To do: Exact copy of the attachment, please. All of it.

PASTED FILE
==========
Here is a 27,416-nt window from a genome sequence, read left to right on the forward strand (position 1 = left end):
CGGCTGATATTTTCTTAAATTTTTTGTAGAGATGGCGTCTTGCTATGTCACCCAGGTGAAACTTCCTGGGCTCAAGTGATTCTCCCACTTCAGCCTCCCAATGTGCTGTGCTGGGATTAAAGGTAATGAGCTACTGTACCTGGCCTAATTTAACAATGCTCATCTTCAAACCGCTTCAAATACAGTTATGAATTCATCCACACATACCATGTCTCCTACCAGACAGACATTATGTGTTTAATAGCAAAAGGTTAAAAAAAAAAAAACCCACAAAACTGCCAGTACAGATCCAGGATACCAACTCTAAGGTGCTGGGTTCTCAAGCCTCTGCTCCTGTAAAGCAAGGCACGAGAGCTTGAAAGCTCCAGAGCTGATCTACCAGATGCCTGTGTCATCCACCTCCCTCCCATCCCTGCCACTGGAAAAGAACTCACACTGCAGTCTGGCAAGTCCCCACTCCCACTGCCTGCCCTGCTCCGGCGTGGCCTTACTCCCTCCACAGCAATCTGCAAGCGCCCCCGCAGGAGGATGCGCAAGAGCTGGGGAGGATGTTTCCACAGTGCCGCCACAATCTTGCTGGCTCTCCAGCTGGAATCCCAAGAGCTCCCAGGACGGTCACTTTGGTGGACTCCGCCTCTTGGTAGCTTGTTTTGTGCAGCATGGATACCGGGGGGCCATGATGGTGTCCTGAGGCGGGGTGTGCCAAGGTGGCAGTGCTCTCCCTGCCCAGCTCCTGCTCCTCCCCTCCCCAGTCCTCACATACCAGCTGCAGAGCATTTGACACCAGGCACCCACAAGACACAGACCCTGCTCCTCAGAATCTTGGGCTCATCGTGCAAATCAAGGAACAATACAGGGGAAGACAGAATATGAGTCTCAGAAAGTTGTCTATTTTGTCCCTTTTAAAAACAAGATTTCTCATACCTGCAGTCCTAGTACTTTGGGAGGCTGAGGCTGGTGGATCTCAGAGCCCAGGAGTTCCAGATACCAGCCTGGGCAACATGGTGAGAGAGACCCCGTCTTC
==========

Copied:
Here is a 27,416-nt window from a genome sequence, read left to right on the forward strand (position 1 = left end):
CGGCTGATATTTTCTTAAATTTTTTGTAGAGATGGCGTCTTGCTATGTCACCCAGGTGAAACTTCCTGGGCTCAAGTGATTCTCCCACTTCAGCCTCCCAATGTGCTGTGCTGGGATTAAAGGTAATGAGCTACTGTACCTGGCCTAATTTAACAATGCTCATCTTCAAACCGCTTCAAATACAGTTATGAATTCATCCACACATACCATGTCTCCTACCAGACAGACATTATGTGTTTAATAGCAAAAGGTTAAAAAAAAAAAAACCCACAAAACTGCCAGTACAGATCCAGGATACCAACTCTAAGGTGCTGGGTTCTCAAGCCTCTGCTCCTGTAAAGCAAGGCACGAGAGCTTGAAAGCTCCAGAGCTGATCTACCAGATGCCTGTGTCATCCACCTCCCTCCCATCCCTGCCACTGGAAAAGAACTCACACTGCAGTCTGGCAAGTCCCCACTCCCACTGCCTGCCCTGCTCCGGCGTGGCCTTACTCCCTCCACAGCAATCTGCAAGCGCCCCCGCAGGAGGATGCGCAAGAGCTGGGGAGGATGTTTCCACAGTGCCGCCACAATCTTGCTGGCTCTCCAGCTGGAATCCCAAGAGCTCCCAGGACGGTCACTTTGGTGGACTCCGCCTCTTGGTAGCTTGTTTTGTGCAGCATGGATACCGGGGGGCCATGATGGTGTCCTGAGGCGGGGTGTGCCAAGGTGGCAGTGCTCTCCCTGCCCAGCTCCTGCTCCTCCCCTCCCCAGTCCTCACATACCAGCTGCAGAGCATTTGACACCAGGCACCCACAAGACACAGACCCTGCTCCTCAGAATCTTGGGCTCATCGTGCAAATCAAGGAACAATACAGGGGAAGACAGAATATGAGTCTCAGAAAGTTGTCTATTTTGTCCCTTTTAAAAACAAGATTTCTCATACCTGCAGTCCTAGTACTTTGGGAGGCTGAGGCTGGTGGATCTCAGAGCCCAGGAGTTCCAGATACCAGCCTGGGCAACATGGTGAGAGAGACCCCGTCTTC